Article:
"The NASA administrator should be a consummate space professional ... not a politician," Nelson said earlier this week. "More importantly, the administrator must be a leader who has the ability to bring us together to unite scientists and engineers and commercial space interests and policymakers and the public on a shared vision for future space exploration."

Nelson described Bridenstine's congressional behavior as "divisive as any in Washington," and said the nominee was "not prepared to be the last in line to make that fateful decision on go or no-go for launch."

During Bridenstine's confirmation hearing, critics also challenged past comments about climate change. In a 2016 interview with Aerospace America, he questioned human contributions to climate change, saying "it has always changed."

"There were periods of time long before the internal combustion engine when the Earth was much warmer than it is today," he said. "Going back to the 1600s, we have had mini ice ages from then to now."

"That's why we need to continue studying it," he said when asked if humans might, in fact, be playing a role. "Again, I am not opposed to studying it. What you'll find though is that the space-based assets that are studying climate change are not in agreement with the terrestrial assets that are studying climate change."

Many experts disagree with that assertion and during his confirmation hearing, Bridenstine said he believes human activity contributes to the buildup of greenhouse gases but would not say how significant that contribution might be. He did, however, promised that "science would drive the mission at NASA," Politico reported.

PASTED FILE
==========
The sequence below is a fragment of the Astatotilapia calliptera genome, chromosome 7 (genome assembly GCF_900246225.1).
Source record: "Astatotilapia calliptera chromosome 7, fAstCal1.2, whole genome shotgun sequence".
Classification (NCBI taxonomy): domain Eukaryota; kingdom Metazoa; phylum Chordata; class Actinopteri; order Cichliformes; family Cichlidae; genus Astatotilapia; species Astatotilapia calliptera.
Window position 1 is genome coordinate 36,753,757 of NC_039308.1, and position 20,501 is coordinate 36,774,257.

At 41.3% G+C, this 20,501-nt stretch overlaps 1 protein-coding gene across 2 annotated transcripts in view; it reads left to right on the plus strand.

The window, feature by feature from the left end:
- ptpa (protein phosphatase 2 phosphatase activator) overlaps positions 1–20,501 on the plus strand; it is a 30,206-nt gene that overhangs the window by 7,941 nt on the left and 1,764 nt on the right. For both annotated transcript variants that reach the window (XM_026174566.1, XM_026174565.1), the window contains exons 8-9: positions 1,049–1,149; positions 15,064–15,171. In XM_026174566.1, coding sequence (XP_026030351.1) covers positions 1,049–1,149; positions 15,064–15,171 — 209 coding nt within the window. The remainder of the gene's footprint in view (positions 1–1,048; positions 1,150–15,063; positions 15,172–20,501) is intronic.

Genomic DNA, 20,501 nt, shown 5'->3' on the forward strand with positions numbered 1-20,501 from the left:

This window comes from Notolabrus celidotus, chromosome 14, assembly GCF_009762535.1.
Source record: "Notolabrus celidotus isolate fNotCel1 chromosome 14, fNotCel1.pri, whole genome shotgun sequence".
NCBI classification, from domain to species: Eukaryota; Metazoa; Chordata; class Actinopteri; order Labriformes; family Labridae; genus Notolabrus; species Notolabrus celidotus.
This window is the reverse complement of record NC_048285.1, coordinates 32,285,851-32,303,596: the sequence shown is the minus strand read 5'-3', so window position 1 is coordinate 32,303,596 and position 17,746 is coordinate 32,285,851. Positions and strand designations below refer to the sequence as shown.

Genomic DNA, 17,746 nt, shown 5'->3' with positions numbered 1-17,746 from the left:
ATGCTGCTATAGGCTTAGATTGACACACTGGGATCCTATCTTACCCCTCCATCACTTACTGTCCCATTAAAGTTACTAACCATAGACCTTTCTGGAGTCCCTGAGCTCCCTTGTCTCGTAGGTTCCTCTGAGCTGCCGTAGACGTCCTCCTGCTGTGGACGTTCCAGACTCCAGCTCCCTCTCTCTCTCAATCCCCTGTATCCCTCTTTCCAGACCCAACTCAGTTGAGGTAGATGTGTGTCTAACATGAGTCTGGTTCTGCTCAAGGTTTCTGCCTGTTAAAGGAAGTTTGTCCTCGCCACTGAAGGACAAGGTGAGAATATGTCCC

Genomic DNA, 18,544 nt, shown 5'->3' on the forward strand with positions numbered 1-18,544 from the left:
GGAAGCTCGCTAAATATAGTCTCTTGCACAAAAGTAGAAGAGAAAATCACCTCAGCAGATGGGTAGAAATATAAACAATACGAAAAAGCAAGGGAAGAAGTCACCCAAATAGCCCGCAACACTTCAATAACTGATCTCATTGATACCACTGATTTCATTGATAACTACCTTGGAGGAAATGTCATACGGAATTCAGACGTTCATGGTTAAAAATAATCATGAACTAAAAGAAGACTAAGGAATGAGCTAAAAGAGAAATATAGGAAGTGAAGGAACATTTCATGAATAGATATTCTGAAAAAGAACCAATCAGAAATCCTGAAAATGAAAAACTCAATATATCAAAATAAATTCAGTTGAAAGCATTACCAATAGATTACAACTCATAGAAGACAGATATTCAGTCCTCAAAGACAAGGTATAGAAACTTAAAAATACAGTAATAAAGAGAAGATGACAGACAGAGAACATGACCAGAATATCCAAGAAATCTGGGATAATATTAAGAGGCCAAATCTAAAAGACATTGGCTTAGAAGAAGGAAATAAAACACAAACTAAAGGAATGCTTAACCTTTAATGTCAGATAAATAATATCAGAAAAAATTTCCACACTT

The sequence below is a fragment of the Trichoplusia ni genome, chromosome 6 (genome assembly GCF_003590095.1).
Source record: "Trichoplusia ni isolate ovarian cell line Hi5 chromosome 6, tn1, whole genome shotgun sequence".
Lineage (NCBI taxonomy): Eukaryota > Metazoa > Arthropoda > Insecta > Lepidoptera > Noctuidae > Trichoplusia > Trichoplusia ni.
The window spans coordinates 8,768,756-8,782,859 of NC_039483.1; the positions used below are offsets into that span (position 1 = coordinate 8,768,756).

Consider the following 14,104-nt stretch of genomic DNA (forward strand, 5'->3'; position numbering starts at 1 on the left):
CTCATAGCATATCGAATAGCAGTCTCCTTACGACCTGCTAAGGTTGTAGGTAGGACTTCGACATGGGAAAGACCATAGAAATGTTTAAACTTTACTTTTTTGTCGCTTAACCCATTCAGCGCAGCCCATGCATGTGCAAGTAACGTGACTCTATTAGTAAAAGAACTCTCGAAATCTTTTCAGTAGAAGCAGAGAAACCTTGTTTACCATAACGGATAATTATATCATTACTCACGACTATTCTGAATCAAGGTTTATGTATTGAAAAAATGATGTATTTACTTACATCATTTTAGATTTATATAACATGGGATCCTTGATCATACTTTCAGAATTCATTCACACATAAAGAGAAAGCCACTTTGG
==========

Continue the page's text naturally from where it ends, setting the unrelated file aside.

"Should I be confirmed, it will be my intention to build off the work done by the great people at NASA during the last administration," he said. "We must all do this together."

The Commercial Spaceflight Federation applauded the confirmation, saying in a statement that "NASA needs dedicated and inspired leadership, and Representative Bridenstine is an outstanding choice to provide precisely that."

The Coalition for Deep Space Exploration agreed. President and CEO Mary Lynne Dittmar said the "coalition and its member companies stand ready to support Administrator Bridenstine as we take the next steps in the exploration of deep space, returning to the Moon and going on to Mars.

  • William Harwood

    Bill Harwood has been covering the U.S. space program full-time since 1984, first as Cape Canaveral bureau chief for United Press International and now as a consultant for CBS News. He covered 129 space shuttle missions, every interplanetary flight since Voyager 2's flyby of Neptune and scores of commercial and military launches. Based at the Kennedy Space Center in Florida, Harwood is a devoted amateur astronomer and co-author of "Comm Check: The Final Flight of Shuttle Columbia."